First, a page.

- ItemOpen AccessAutomated Image Recognition for Wildlife Camera Traps: Making it Work for You(2020-01-12) Greenberg, SaulYou have likely heard about or read articles that apply automated image recognition to wildlife camera trap images. The basic idea is that the image recognition system will automatically analyze your images to locate and classify the wildlife species within them. But before you jump on the bandwagon, here are a few things you should know about.
- ItemOpen AccessAvalanche Beacon Parks: Skill Development and Group Coordination in a Technological Training Ground(2015-05-28) Desjardins, Audrey; Greenberg, Saul; Wakkary, Ron; Hambelton, JeffHigh-risk outdoor recreation has been gaining interest around the world in the past years. While those activities allow their enthusiasts to reach unprecedented levels of adrenaline and adventure, they also contain risks and require specific training (in part technological). In particular, its participants must be ready to react efficiently during an emergency or in response to an accident. Technological training grounds can simulate particular contexts and emergency situations as a place for recreationists to train and practice. In this paper, we use the practice of avalanche companion rescue as a case study to explore how technological training grounds support recreationist training. Our results offer insights into how avalanche beacon training parks support skill development and team coordination training. We also present high-level strategies to orient the design of technological training grounds beyond avalanche companion rescue.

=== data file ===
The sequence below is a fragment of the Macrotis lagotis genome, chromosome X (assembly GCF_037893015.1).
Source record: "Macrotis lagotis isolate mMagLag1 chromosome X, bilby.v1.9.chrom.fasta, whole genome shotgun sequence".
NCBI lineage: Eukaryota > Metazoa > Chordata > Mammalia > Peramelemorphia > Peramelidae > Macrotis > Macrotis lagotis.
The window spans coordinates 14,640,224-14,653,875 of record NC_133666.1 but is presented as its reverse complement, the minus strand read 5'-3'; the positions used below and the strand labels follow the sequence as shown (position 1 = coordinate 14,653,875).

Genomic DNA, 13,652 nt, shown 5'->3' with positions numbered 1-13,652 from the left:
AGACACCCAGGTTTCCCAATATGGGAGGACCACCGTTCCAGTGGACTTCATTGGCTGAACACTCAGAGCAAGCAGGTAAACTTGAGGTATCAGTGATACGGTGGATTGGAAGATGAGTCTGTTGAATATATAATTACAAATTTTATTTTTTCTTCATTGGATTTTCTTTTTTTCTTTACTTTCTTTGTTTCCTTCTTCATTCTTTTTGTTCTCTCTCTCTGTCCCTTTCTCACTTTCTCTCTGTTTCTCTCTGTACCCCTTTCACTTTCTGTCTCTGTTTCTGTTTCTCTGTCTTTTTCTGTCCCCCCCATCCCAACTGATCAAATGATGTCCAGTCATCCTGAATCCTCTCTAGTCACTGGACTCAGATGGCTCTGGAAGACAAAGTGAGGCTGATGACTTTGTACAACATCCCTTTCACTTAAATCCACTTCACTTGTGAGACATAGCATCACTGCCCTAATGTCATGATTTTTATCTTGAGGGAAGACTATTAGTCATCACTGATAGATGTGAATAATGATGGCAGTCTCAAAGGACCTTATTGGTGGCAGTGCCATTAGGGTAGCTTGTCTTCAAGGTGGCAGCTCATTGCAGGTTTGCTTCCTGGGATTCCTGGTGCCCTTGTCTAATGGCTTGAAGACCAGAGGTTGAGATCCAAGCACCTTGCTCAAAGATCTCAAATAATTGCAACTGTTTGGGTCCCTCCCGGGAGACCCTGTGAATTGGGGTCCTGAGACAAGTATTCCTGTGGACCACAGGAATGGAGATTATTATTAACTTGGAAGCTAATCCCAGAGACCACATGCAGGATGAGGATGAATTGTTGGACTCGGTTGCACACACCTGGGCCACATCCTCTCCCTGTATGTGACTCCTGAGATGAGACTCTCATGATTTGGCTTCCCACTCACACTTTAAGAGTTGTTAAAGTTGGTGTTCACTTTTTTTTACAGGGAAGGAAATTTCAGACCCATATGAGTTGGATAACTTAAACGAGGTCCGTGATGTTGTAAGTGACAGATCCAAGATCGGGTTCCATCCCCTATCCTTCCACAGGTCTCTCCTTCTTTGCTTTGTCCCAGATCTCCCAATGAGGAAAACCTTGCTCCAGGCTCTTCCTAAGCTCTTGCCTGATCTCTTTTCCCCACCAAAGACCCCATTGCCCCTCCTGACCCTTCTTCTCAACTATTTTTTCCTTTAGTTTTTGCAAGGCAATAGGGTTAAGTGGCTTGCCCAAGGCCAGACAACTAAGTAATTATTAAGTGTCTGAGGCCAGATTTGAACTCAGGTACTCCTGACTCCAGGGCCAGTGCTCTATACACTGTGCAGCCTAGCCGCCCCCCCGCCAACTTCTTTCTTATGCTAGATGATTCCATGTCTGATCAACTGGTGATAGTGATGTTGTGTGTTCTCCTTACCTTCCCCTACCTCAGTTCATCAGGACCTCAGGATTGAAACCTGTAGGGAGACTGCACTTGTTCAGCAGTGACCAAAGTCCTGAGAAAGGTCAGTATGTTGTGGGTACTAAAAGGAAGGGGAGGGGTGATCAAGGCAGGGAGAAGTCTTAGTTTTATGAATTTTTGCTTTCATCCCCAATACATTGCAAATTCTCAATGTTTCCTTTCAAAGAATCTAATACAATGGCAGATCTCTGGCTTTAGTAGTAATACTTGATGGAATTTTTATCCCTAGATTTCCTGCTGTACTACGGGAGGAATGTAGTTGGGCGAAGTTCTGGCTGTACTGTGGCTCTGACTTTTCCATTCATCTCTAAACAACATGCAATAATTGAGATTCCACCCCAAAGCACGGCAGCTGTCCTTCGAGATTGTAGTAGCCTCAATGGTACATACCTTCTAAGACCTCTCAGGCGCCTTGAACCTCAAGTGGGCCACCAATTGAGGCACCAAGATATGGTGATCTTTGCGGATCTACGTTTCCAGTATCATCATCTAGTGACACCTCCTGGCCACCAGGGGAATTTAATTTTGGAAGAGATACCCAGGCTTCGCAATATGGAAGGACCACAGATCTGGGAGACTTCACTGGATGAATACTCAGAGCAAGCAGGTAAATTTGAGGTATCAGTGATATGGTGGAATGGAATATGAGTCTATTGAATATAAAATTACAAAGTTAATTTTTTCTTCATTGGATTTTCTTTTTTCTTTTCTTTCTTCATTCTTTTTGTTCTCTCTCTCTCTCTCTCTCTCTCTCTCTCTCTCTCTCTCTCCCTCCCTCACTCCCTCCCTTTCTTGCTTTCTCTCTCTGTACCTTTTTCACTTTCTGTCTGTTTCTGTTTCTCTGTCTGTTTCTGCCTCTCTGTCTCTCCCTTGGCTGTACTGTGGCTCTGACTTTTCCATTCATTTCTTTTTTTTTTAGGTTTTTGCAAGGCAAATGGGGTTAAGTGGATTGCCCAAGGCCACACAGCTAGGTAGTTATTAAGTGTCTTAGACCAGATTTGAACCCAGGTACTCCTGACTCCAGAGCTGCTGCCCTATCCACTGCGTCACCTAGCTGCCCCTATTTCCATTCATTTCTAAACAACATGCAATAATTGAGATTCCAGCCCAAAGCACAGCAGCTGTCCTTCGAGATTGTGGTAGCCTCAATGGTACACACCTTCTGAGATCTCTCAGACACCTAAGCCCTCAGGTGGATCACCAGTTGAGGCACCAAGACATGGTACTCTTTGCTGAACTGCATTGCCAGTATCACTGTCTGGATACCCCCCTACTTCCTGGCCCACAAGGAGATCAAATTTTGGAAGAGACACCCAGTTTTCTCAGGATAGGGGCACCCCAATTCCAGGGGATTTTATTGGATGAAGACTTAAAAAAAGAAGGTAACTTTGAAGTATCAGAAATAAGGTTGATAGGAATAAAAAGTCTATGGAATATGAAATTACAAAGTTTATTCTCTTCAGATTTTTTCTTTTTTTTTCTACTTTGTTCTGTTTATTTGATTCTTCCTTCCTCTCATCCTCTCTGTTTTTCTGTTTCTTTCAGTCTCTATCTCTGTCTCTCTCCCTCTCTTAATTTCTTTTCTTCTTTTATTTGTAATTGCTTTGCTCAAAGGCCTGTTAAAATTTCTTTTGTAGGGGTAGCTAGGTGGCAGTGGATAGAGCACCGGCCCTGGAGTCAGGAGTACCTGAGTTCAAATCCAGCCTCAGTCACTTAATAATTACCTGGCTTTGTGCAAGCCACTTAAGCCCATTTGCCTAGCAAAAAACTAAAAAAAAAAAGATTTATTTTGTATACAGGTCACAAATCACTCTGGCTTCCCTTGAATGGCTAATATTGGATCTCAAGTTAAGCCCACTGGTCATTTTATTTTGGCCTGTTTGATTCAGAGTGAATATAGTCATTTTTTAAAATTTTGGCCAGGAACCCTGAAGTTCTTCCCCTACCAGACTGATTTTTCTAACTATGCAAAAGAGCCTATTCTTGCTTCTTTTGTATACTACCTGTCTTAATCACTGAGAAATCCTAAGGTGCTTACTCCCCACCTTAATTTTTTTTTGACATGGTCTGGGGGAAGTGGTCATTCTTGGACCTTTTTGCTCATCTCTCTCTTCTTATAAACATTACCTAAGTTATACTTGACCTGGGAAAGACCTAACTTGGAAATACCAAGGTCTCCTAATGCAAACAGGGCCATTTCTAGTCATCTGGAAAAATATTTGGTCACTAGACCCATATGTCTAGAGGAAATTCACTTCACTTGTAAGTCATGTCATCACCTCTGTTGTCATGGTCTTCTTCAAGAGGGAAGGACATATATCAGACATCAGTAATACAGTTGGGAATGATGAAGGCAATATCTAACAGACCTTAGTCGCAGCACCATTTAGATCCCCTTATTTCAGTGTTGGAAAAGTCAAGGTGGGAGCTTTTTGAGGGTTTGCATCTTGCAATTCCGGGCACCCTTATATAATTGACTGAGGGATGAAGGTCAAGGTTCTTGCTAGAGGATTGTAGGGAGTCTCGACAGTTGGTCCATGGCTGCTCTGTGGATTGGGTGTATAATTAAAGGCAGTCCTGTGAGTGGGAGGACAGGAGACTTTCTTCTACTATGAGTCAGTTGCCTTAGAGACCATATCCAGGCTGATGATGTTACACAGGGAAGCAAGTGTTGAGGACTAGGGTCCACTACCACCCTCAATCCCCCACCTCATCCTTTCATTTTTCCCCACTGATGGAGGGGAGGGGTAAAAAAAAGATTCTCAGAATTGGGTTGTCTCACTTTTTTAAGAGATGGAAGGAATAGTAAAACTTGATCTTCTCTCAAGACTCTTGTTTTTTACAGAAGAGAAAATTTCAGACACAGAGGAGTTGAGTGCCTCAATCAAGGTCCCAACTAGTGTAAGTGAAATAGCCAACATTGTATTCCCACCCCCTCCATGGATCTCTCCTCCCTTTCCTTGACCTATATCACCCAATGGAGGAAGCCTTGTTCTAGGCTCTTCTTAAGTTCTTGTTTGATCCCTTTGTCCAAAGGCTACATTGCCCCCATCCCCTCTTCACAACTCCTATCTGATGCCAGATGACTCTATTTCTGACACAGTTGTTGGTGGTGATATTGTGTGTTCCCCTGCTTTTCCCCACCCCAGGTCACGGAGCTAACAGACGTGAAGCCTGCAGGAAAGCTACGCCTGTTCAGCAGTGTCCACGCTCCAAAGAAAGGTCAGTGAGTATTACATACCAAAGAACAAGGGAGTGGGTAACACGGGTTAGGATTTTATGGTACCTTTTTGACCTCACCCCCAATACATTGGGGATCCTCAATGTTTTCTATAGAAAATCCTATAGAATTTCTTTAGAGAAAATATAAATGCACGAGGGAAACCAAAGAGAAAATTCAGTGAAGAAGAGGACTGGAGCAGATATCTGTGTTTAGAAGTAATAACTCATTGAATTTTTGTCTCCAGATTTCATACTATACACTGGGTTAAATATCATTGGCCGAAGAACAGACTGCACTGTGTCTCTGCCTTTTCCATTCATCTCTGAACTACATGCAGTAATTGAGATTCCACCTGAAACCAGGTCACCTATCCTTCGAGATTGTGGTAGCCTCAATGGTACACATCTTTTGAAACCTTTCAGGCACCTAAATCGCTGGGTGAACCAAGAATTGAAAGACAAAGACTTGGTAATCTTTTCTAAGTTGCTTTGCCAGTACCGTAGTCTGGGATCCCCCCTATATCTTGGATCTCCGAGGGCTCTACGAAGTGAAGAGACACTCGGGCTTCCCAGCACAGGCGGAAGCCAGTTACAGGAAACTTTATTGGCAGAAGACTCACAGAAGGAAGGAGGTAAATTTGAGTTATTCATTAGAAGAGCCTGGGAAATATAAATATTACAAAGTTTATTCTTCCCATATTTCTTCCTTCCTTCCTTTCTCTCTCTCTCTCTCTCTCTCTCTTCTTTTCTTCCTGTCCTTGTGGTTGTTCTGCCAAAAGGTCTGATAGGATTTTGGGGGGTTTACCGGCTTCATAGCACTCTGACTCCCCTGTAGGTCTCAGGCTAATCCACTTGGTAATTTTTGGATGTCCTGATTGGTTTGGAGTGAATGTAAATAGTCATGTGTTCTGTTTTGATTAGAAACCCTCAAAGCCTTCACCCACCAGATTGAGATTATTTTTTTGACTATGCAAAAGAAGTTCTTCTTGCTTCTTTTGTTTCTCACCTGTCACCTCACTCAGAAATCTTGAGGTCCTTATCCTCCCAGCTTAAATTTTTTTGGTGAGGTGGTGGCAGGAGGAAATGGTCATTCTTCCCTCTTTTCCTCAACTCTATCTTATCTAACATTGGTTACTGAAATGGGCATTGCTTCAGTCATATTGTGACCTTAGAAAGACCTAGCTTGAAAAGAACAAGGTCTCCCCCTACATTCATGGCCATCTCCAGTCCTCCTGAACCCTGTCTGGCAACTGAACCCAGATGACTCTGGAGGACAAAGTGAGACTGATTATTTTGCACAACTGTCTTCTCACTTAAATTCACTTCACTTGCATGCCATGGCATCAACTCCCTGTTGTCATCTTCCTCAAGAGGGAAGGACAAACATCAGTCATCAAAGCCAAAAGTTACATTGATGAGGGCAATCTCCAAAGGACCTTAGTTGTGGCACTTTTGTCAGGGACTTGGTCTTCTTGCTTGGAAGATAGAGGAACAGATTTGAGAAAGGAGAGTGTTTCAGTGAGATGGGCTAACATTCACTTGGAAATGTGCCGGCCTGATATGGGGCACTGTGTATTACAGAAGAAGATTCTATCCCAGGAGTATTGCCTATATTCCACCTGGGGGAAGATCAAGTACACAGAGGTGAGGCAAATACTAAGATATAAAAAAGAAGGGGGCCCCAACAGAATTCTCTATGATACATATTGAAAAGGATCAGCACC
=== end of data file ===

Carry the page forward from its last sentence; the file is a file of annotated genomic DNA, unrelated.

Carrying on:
- ItemOpen AccessAVOIDING INTERFERENCE THROUGH TRANSLUCENT INTERFACE COMPONENTS IN SINGLE DISPLAY GROUPWARE(2000-12-06) Zanella, Ana; Greenberg, SaulOur research concerns the design of interface components tailored for single display groupware (SDG) where multiple co-located people, each with their own input device, interact over a single shared display. In particular, we are concerned with 'interference' effects, where one person's raising of an interface component (e.g., an menu) can impede another's view and interaction on the shared screen. Our solution uses translucent interface components, where others can see through the obstructing component and continue their work underneath it. Our in-progress evaluation suggests this design lessens interference effects.